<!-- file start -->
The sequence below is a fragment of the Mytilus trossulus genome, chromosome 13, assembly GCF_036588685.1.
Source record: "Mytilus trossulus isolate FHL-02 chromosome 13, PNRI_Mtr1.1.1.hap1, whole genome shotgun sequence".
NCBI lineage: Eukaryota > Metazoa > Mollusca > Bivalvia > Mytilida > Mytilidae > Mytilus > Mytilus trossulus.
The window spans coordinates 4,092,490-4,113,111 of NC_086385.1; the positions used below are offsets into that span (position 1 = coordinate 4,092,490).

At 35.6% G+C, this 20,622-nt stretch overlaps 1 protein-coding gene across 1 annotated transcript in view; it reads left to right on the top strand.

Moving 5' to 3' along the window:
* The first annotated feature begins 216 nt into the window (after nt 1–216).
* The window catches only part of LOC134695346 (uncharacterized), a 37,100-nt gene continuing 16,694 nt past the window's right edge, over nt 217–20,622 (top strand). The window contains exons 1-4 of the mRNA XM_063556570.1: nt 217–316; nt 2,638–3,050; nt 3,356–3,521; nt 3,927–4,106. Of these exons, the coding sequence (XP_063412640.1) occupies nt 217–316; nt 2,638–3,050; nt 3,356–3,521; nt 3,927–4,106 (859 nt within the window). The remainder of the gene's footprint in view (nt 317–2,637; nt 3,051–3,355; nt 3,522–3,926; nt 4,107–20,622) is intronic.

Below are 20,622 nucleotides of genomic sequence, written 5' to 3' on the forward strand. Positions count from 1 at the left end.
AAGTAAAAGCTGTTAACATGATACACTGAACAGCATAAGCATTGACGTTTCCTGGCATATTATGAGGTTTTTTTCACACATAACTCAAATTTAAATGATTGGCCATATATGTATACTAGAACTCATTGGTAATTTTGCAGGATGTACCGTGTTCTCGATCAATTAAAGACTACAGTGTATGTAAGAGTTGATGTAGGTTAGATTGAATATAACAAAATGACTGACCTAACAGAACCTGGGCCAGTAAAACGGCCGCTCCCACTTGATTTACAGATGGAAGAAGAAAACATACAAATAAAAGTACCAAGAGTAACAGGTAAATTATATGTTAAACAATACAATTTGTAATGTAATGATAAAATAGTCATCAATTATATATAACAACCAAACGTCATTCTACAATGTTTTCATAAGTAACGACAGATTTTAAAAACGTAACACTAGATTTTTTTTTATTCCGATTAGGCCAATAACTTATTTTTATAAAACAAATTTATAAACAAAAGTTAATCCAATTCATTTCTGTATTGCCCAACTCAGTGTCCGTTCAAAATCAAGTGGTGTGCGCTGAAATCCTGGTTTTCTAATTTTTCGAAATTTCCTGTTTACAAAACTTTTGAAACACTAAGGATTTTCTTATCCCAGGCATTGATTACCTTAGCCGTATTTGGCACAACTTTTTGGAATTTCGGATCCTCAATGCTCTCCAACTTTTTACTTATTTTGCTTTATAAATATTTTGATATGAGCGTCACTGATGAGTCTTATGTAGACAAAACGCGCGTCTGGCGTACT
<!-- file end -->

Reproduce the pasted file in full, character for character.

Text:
The sequence below is a fragment of the Mytilus trossulus genome, chromosome 13, assembly GCF_036588685.1.
Source record: "Mytilus trossulus isolate FHL-02 chromosome 13, PNRI_Mtr1.1.1.hap1, whole genome shotgun sequence".
NCBI lineage: Eukaryota > Metazoa > Mollusca > Bivalvia > Mytilida > Mytilidae > Mytilus > Mytilus trossulus.
The window spans coordinates 4,092,490-4,113,111 of NC_086385.1; the positions used below are offsets into that span (position 1 = coordinate 4,092,490).

At 35.6% G+C, this 20,622-nt stretch overlaps 1 protein-coding gene across 1 annotated transcript in view; it reads left to right on the top strand.

Moving 5' to 3' along the window:
* The first annotated feature begins 216 nt into the window (after nt 1–216).
* The window catches only part of LOC134695346 (uncharacterized), a 37,100-nt gene continuing 16,694 nt past the window's right edge, over nt 217–20,622 (top strand). The window contains exons 1-4 of the mRNA XM_063556570.1: nt 217–316; nt 2,638–3,050; nt 3,356–3,521; nt 3,927–4,106. Of these exons, the coding sequence (XP_063412640.1) occupies nt 217–316; nt 2,638–3,050; nt 3,356–3,521; nt 3,927–4,106 (859 nt within the window). The remainder of the gene's footprint in view (nt 317–2,637; nt 3,051–3,355; nt 3,522–3,926; nt 4,107–20,622) is intronic.

Below are 20,622 nucleotides of genomic sequence, written 5' to 3' on the forward strand. Positions count from 1 at the left end.
AAGTAAAAGCTGTTAACATGATACACTGAACAGCATAAGCATTGACGTTTCCTGGCATATTATGAGGTTTTTTTCACACATAACTCAAATTTAAATGATTGGCCATATATGTATACTAGAACTCATTGGTAATTTTGCAGGATGTACCGTGTTCTCGATCAATTAAAGACTACAGTGTATGTAAGAGTTGATGTAGGTTAGATTGAATATAACAAAATGACTGACCTAACAGAACCTGGGCCAGTAAAACGGCCGCTCCCACTTGATTTACAGATGGAAGAAGAAAACATACAAATAAAAGTACCAAGAGTAACAGGTAAATTATATGTTAAACAATACAATTTGTAATGTAATGATAAAATAGTCATCAATTATATATAACAACCAAACGTCATTCTACAATGTTTTCATAAGTAACGACAGATTTTAAAAACGTAACACTAGATTTTTTTTTATTCCGATTAGGCCAATAACTTATTTTTATAAAACAAATTTATAAACAAAAGTTAATCCAATTCATTTCTGTATTGCCCAACTCAGTGTCCGTTCAAAATCAAGTGGTGTGCGCTGAAATCCTGGTTTTCTAATTTTTCGAAATTTCCTGTTTACAAAACTTTTGAAACACTAAGGATTTTCTTATCCCAGGCATTGATTACCTTAGCCGTATTTGGCACAACTTTTTGGAATTTCGGATCCTCAATGCTCTCCAACTTTTTACTTATTTTGCTTTATAAATATTTTGATATGAGCGTCACTGATGAGTCTTATGTAGACAAAACGCGCGTCTGGCGTACT